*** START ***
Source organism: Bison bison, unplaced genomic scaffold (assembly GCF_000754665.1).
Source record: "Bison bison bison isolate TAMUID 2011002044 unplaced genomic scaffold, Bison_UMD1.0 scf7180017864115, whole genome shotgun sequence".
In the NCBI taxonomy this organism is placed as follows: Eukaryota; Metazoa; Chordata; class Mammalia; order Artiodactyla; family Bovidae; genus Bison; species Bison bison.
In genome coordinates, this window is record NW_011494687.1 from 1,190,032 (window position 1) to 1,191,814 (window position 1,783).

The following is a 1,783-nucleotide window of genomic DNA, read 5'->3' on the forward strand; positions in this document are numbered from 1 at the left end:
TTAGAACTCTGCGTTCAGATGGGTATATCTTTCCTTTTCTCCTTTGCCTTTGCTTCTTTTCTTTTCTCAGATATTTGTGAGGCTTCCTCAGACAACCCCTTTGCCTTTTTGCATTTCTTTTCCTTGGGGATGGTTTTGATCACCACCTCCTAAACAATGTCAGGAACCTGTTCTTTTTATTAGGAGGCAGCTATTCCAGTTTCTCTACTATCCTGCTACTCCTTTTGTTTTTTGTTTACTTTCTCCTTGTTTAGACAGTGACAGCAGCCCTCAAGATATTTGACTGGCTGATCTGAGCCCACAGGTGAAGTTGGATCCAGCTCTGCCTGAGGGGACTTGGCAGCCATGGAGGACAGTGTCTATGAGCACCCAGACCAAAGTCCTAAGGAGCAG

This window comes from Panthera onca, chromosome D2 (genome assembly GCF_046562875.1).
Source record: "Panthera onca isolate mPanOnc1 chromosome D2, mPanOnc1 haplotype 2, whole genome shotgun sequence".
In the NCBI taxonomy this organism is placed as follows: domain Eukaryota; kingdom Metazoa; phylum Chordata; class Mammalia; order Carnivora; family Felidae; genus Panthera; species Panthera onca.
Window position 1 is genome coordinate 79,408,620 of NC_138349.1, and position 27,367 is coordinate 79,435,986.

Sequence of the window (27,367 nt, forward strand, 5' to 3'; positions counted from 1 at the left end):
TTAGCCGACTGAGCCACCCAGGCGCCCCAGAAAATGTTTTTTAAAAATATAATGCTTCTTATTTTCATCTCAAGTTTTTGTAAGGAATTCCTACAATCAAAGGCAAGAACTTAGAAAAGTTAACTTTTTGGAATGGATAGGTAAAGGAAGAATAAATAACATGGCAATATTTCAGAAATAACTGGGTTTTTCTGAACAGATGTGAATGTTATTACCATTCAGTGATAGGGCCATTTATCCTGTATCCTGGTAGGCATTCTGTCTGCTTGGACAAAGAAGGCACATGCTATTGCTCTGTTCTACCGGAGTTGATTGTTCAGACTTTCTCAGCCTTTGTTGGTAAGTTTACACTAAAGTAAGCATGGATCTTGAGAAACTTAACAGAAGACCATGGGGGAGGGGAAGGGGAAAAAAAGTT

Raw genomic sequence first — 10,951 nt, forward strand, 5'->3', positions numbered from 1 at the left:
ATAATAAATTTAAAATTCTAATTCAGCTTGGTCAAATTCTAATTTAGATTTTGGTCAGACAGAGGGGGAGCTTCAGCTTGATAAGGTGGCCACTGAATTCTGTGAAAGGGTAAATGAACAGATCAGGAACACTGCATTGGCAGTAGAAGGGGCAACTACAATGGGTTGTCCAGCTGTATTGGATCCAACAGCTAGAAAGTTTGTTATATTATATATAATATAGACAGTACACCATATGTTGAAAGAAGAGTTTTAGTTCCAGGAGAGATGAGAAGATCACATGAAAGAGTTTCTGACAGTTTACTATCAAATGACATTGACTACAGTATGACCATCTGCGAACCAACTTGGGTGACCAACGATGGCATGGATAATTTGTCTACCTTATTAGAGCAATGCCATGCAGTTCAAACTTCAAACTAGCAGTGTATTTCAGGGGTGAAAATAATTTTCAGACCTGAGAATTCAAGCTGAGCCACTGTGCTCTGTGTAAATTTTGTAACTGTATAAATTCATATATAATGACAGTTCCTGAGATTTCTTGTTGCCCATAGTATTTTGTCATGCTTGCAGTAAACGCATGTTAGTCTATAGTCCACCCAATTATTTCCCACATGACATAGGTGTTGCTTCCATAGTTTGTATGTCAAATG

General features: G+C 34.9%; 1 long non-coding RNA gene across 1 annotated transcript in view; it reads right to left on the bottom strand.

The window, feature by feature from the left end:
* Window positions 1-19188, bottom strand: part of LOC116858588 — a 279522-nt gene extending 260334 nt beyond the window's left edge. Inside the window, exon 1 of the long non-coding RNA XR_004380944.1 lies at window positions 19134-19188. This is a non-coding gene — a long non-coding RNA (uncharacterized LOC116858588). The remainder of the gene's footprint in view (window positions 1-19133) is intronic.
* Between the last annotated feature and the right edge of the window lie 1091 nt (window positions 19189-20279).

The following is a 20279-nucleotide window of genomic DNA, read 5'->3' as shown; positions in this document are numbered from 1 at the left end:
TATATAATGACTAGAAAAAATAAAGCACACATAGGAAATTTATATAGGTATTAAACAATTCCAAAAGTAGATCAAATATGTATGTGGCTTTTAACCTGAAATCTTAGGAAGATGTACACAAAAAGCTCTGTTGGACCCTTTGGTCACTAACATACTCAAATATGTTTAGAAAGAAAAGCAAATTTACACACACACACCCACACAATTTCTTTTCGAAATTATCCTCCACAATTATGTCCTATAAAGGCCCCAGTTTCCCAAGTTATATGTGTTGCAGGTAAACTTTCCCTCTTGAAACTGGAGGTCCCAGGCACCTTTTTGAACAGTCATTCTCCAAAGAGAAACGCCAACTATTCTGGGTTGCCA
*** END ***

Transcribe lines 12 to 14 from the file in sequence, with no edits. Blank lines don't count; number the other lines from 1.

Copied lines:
TTAGCCGACTGAGCCACCCAGGCGCCCCAGAAAATGTTTTTTAAAAATATAATGCTTCTTATTTTCATCTCAAGTTTTTGTAAGGAATTCCTACAATCAAAGGCAAGAACTTAGAAAAGTTAACTTTTTGGAATGGATAGGTAAAGGAAGAATAAATAACATGGCAATATTTCAGAAATAACTGGGTTTTTCTGAACAGATGTGAATGTTATTACCATTCAGTGATAGGGCCATTTATCCTGTATCCTGGTAGGCATTCTGTCTGCTTGGACAAAGAAGGCACATGCTATTGCTCTGTTCTACCGGAGTTGATTGTTCAGACTTTCTCAGCCTTTGTTGGTAAGTTTACACTAAAGTAAGCATGGATCTTGAGAAACTTAACAGAAGACCATGGGGGAGGGGAAGGGGAAAAAAAGTT

Raw genomic sequence first — 10,951 nt, forward strand, 5'->3', positions numbered from 1 at the left:
ATAATAAATTTAAAATTCTAATTCAGCTTGGTCAAATTCTAATTTAGATTTTGGTCAGACAGAGGGGGAGCTTCAGCTTGATAAGGTGGCCACTGAATTCTGTGAAAGGGTAAATGAACAGATCAGGAACACTGCATTGGCAGTAGAAGGGGCAACTACAATGGGTTGTCCAGCTGTATTGGATCCAACAGCTAGAAAGTTTGTTATATTATATATAATATAGACAGTACACCATATGTTGAAAGAAGAGTTTTAGTTCCAGGAGAGATGAGAAGATCACATGAAAGAGTTTCTGACAGTTTACTATCAAATGACATTGACTACAGTATGACCATCTGCGAACCAACTTGGGTGACCAACGATGGCATGGATAATTTGTCTACCTTATTAGAGCAATGCCATGCAGTTCAAACTTCAAACTAGCAGTGTATTTCAGGGGTGAAAATAATTTTCAGACCTGAGAATTCAAGCTGAGCCACTGTGCTCTGTGTAAATTTTGTAACTGTATAAATTCATATATAATGACAGTTCCTGAGATTTCTTGTTGCCCATAGTATTTTGTCATGCTTGCAGTAAACGCATGTTAGTCTATAGTCCACCCAATTATTTCCCACATGACATAGGTGTTGCTTCCATAGTTTGTATGTCAAATG